I’d never tattled on her. Looking back, I suppose that even then I’d known that her self-destructive behavior would simply find a more dangerous outlet. Watching her run off the first time into the darkened yard with a shadow boy, I had felt the final snap of the invisible cord that had attached us since my birth. It had first started to fray on the day our mother died and we’d been sent to live with her father. We were given separate rooms, and my sister had become a beautiful stranger who regarded me with silent eyes and weeping shoulders. My grief for my mother and my sister found no succor with our grandfather whose only recourse during times of trouble was his Bible. But it never occurred to me to question the reason for my grief; according to my mother, we Maitlands were meant to suffer. It’s what happens, she once explained, when a man curses God. His children, his children’s children, and their children would be cursed. From what I have seen of this family, I would have to agree that she was right.
Slowly I walked to the back of the house, a swarm of gnats following like persistent memories, down to the gravel path that led to the dunes, and finally beyond them, the Atlantic Ocean. I stopped on the old railroad tie that marked the end of the path and turned my face to the wind, stilling the first panic at the smell of salt water. I clenched my eyes, and when I opened them again, I saw Diana. She sat on an old Adirondack chair with her feet in the surf, swaddled in a quilt despite the pressing heat of the mid-afternoon sun. She wore her hair loose, its color not diminished by time or the miles of asphalt that had separated us for so long. Miles and years become suddenly invisible when you find yourself back where you started from, as if you’ve learned nothing and you are once again the person you once were.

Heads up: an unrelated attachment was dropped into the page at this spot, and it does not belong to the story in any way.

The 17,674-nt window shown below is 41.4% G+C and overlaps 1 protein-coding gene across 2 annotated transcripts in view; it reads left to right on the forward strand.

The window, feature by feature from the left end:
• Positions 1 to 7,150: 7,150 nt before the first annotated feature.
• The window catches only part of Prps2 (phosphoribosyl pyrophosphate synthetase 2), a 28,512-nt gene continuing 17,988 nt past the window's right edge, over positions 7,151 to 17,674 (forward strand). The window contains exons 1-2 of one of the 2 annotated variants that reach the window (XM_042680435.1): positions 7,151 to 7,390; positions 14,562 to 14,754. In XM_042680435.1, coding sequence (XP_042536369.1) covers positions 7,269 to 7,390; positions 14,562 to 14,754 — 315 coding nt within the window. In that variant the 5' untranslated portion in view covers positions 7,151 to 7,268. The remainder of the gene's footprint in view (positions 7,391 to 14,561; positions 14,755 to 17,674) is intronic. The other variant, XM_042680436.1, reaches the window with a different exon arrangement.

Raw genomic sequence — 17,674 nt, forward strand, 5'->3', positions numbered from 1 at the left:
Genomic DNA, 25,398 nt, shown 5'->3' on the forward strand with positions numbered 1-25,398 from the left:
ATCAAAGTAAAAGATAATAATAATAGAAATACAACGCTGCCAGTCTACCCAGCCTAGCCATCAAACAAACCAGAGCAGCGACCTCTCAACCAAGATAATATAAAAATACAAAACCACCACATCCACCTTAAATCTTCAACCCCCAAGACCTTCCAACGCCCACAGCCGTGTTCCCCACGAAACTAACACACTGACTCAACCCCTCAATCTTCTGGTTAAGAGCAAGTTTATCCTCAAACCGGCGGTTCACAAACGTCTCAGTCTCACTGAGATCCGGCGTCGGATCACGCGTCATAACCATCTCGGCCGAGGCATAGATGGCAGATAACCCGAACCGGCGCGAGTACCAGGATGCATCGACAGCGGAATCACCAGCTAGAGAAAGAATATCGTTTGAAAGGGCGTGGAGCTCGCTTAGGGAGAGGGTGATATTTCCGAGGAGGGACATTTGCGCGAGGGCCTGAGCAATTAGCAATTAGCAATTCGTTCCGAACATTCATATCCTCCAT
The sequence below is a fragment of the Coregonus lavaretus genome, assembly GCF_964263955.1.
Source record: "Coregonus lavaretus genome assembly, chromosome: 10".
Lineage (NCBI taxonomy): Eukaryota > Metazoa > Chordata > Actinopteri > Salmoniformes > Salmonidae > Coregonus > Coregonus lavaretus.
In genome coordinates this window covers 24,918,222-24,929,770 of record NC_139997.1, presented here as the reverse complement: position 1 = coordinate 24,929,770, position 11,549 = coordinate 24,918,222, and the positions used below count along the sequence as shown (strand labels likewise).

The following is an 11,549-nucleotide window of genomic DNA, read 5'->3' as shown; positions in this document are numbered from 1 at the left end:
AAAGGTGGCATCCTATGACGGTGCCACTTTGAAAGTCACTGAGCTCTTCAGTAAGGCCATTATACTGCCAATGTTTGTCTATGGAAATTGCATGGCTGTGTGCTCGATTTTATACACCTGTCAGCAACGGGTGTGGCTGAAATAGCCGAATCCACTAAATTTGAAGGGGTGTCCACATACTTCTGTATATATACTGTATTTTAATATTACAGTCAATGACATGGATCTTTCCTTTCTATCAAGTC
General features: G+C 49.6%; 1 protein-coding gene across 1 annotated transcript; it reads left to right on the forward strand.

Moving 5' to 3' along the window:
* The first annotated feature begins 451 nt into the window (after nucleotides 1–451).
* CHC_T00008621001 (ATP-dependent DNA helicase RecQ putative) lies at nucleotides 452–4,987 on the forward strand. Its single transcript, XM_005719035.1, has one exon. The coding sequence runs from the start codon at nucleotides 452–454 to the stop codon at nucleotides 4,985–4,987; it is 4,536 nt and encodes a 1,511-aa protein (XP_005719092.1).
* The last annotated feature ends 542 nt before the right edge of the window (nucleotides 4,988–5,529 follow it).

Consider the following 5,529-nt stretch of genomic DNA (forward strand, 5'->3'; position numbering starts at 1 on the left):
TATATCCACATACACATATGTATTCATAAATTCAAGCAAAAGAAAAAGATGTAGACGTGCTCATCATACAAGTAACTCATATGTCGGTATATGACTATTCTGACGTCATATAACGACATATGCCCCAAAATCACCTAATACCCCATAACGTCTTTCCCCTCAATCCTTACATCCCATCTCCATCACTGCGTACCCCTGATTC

She was watching a sailboat as it headed out into deeper water, triangular sails full and bright white. Two sailors, a man and a woman in bright yellow windbreakers, stood in the cockpit, their faces turned into the wind. I moved through the cloying sand so that I stood behind my sister, not speaking.
“Do you remember how it feels?” She spoke without looking at me, her words deceptively soft.
I watched the sailboat bobbing on the waves as if nodding, the woman moving to adjust a sail. I could almost feel the sleek teak beneath my feet, the damp crispness of the white sails through my fingers. Hear the rushing water beneath the bow and the wind blessing my face. “No,” I said. “I don’t remember at all.”
She faced me for the first time, the old familiar sneer darkening her once beautiful face. I had never been able to lie to her; although she was three years older, we had been as twins, inseparable as if we had shared our mother’s womb; felt the rhythm of our mother’s heart at the same time. Maybe we had known, in that dark corner of heaven our preacher grandfather said babies came from, that being born into our family would require an ally.
I have since published seven award-winning novels, and three more books are scheduled: The Memory of Water (March 2008), The House on Tradd Street (November 2000) and a third as yet untitled book set in Savannah, Georgia will be out in May 2009.
While growing up, I lived in London, England and am a graduate of the American School in London. I currently live in sunny Georgia with my husband and two children. When not writing, I spend my time reading, singing, scrapbooking, carpooling children and avoiding cooking.”
You can visit Karen’s website at www.karen-white.com.